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Case Reports in Infectious Diseases
Volume 2015, Article ID 954905, 4 pages
Case Report

Myocarditis and Rhabdomyolysis in a Healthy Young Man Caused by Salmonella Gastroenteritis

Department of Internal Medicine & Cardiology, Belhoul Speciality Hospital, Dubai, UAE

Received 2 February 2015; Accepted 13 May 2015

Academic Editor: Pere Domingo

Copyright © 2015 Warkaa Al Shamkhani et al. This is an open access article distributed under the Creative Commons Attribution License, which permits unrestricted use, distribution, and reproduction in any medium, provided the original work is properly cited.


Salmonella gastroenteritis is a common, self-limiting, foodborne disease and a rare cause of life-threatening complications especially in immunocompetent individuals. Moreover, bacterial infections of the GI tract have been rarely reported as a cause of serious complications like acute myocarditis and rhabdomyolysis. While viral infections are commonly associated with myocarditis, bacterial infections are infrequently seen with these conditions. Similarly, bacterial infections may lead to only 5% of adult rhabdomyolysis events whereas viral-induced myositis appears to be the commonest. A 28-year-old young male with no past medical problems presented with acute salmonella gastroenteritis that was complicated by myocardial injury (most likely myocarditis), rhabdomyolysis, acute renal failure, and shock. He made an uneventful complete recovery of all complications by early recognition of these rare complications and prompt institution of appropriate therapy.

1. Introduction

Salmonella enteritidis is one of the commonest serotypes of salmonella bacteria reported globally, especially in underdeveloped countries. Eggs and poultry have been largely linked as a source of food contaminated with salmonella. Acute gastroenteritis is the commonest presentation. The course of the illness usually follows a benign course of 4–7 days that usually resolves without the need of antibiotics. Complications like osteomyelitis are infrequently seen in a patient with good immunity. Acute rhabdomyolysis, myocarditis, acute renal failure, and shock are very rare [1, 2].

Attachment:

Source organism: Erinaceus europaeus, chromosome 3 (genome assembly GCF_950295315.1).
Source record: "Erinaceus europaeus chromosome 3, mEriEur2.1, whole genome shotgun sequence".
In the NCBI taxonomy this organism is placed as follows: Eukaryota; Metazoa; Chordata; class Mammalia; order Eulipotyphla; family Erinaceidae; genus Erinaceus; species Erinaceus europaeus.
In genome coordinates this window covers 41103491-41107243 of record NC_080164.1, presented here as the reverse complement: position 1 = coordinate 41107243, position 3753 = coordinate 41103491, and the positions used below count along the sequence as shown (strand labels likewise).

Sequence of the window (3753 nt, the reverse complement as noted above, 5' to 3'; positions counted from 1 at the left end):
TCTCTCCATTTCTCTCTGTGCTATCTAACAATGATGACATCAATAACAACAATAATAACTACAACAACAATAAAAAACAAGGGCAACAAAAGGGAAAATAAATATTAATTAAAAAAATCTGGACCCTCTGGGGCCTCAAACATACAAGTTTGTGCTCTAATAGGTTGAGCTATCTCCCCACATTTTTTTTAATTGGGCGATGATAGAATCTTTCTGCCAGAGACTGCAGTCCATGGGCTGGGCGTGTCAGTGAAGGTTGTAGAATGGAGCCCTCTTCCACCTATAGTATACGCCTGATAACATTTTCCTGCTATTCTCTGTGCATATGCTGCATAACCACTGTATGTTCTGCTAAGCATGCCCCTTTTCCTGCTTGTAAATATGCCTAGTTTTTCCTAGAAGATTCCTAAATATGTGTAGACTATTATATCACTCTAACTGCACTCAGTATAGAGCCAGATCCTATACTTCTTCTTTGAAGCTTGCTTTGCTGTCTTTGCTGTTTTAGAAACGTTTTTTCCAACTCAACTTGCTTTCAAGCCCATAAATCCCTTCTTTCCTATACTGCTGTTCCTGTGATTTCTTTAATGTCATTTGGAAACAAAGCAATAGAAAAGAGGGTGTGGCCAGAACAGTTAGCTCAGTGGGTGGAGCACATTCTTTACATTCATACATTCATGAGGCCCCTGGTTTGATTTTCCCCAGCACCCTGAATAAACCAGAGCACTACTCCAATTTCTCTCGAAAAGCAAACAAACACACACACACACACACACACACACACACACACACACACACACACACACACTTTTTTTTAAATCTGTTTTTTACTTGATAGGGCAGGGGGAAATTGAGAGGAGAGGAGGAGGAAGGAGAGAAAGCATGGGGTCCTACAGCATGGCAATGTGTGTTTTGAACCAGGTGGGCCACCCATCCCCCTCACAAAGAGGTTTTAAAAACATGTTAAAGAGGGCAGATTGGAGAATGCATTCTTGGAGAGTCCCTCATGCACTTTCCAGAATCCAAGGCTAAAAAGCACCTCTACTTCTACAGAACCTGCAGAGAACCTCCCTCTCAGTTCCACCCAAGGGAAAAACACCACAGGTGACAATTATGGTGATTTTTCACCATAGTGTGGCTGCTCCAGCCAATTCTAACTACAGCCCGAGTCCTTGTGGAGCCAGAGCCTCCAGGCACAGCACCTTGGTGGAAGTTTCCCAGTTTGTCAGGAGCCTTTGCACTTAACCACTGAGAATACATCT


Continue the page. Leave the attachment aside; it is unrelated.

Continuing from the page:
Elderly, infants and immunocompromised patients may develop a more severe illness with spread to other body sites that can lead to death if not treated with prompt antibiotics. Acute myocarditis and rhabdomyolysis are two life-threatening conditions that can be caused by infective, toxic, or autoimmune etiologies. Myocarditis presents with various presentations ranging from nonspecific chest pain to cardiogenic shock. The clinical sequel of myocarditis includes hypovolemia, metabolic acidosis, hyperkalemia, acute kidney injury, and disseminated intravascular coagulation [3].

In very rare occasions, salmonella infections may present in an unusual way in immunocompetent individuals. A high index of suspicion is needed to early recognize serious complications. Chest pain or ECG changes, severe muscle pain, or weakness in a very ill-looking patient with diarrhea should be promptly investigated.

2. Case Report

A 28-year-old male presented to the emergency department with severe fatigue and inability to move his limbs since 6 hours. He had a history of severe, nonbloody diarrhea (10–20 times/day) with frequent vomiting since 2 days. On examination, he was severely dehydrated, with a heart rate of 130 beats per minute, blood pressure of 80/50 mmHg, and temperature of 38.6°C. There were severe muscle weakness and muscle tenderness. Abdomen examination showed a superficial generalized tenderness.

Laboratory work-up showed deranged renal functions with blood urea nitrogen (BUN) 106 mg/dL, serum creatinine (Cr) of 5.32 mg/dL, and BUN : Cr ratio of 20.2. His urine osmolality was low (259 mosmol/L) and serum osmolality was high (290.1 mosmol/L) with urine/plasma osmolality ratio of 0.8 and urinary spot Na+ of 81 mmol/L. Urine analysis tested positive for pigmented casts. His serum creatinine phosphokinase (CPK) level was significantly high and has almost doubled after 6 hours (Table 1 and Figure 1(b)).

Table 1: The values of renal parameters, creatinine phosphokinase (CPK), C-reactive protein (CRP), and cardiac markers during the in-hospital stay of a patient with salmonella gastroenteritis complicated with rhabdomyolysis, acute kidney failure, and presumed myocarditis.
Figure 1: Line graph illustrating laboratory results of creatinine (a), CPK (b), and troponin (c) during in-hospital stay.

His ECG showed sinus tachycardia and the PR interval was strikingly depressed and prolonged (Figure 2). His cardiac markers were markedly elevated (Table 1 and Figure 1(c)). An emergency bedside echocardiography was done to look for evidence of acute myocardial infarction given the patient’s presentation with shock and elevated cardiac marker. His echo showed generalized hypokinesia of the left ventricle wall with preserved left ventricular systolic function and normal cavity size. There were no regional wall motion abnormalities (Figure 3).